In WP5 the experimental setup, both for wind tunnel tests and ground tests, has been manufactured and mounted.
The wind tunnel tests and the first round of ground tests have been performed in WP6. In the wind tunnel pressure data and oil flow visualisations have been obtained for 3 sideslip angles and angles of attack between -5° and 10°. A trip wire to force the transition to turbulence near the leading edge has been used in some cases to ease the direct comparison with the CFD and evaluate the effect of turbulence on the flow. Test results analysis showed good agreement with CFD results, with the only noticeable discrepancy being that the CFD overestimates the suction peaks at high angle of attack. Interaction with the flow over the wing was analysed in detail, with the natural laminar flow over the device induced distinct flow structures compared to the forced transition case, for example horseshoe vortex interactions with leading edge detachment dependent on incidence angle, and the detachment /reattachment of the boundary layer flow.
At the project mid-term review, the timeline of the tests (WP6, WP8) and system optimisation (WP7) has been compressed to fit into the time line of the project. Testing (WP's 6 and 8) and Optimisation (WP7) have been run in parallel with cross-iterations. This has allowed an extension of the design of the ground test rig and the prototype (WP4).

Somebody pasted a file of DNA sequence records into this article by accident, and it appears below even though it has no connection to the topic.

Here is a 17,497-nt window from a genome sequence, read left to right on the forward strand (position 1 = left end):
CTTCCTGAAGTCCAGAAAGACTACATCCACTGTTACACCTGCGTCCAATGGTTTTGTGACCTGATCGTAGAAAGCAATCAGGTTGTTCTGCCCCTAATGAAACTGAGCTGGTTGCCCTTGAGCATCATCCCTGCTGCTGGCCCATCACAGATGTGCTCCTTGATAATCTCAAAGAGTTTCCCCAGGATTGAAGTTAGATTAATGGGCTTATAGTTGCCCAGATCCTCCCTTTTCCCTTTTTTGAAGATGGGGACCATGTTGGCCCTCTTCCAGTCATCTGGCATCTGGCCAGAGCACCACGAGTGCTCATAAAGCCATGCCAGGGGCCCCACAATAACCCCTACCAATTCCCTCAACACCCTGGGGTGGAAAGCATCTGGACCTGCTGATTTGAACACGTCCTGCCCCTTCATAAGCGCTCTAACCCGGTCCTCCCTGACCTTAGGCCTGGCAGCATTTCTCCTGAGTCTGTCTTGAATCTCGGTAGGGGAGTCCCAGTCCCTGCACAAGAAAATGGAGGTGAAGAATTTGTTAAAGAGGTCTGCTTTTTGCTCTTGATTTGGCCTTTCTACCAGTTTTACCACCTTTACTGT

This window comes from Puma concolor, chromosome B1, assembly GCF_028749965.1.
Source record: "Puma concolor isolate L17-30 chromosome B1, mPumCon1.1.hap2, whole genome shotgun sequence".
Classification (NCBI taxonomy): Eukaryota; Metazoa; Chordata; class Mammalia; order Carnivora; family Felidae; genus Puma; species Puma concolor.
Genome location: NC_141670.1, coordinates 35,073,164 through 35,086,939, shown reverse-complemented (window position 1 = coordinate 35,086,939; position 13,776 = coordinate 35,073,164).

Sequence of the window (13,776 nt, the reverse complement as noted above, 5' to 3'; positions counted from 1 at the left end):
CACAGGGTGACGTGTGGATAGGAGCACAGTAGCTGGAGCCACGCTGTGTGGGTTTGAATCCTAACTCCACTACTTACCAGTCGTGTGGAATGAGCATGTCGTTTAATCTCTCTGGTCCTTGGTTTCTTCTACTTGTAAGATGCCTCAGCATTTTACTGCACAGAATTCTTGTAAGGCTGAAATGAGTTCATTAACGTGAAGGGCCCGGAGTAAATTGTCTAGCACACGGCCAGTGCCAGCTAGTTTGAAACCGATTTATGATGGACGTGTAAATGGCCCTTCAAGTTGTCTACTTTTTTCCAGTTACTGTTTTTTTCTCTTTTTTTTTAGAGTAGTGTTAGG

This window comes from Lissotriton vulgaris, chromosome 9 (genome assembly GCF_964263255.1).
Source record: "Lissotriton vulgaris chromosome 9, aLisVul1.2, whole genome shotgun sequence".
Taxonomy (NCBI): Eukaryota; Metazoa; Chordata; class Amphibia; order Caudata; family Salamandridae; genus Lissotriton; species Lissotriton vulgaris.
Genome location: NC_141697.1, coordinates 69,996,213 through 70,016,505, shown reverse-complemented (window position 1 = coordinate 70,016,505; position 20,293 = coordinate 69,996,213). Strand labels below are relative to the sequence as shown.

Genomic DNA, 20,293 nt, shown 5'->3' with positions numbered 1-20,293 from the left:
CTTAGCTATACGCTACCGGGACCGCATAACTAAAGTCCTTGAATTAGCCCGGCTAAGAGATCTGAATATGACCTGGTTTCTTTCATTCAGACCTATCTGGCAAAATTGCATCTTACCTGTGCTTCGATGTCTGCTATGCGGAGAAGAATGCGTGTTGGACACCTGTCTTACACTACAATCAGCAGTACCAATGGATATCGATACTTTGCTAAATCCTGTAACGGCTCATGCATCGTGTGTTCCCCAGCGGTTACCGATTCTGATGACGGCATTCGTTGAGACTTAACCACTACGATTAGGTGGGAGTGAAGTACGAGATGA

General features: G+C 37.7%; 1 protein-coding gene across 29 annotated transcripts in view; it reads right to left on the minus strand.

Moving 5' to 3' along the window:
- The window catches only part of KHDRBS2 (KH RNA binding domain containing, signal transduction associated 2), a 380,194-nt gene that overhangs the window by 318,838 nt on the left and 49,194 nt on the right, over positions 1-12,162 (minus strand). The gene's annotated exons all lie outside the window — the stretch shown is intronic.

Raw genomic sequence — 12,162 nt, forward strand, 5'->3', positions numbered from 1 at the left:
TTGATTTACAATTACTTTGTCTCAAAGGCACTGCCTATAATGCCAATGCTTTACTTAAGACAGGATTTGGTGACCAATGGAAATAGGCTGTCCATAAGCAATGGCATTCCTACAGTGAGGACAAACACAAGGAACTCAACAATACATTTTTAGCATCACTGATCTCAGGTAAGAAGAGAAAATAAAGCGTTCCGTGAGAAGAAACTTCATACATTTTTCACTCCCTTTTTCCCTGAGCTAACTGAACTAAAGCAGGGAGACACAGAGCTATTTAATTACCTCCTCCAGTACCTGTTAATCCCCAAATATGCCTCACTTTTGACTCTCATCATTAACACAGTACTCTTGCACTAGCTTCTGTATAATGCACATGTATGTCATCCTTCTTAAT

While in WP6 the ground test mainly dealt with the kinematics of the system, WP8 performed the cleaning tests. Good cleaning performances have been achieved on most parts of the leading edge, although for a small strip the cleaning performance was not satisfactory and should be improved in an advanced design.

Potential Impact:
A prototype for an in-flight wing leading edge cleaning system has been developed and tested. This has allowed to bring the concept from a TRL 2 to a TRL 4, or even 5 if the wing used in the ground tests can be considered a “relevant environment”.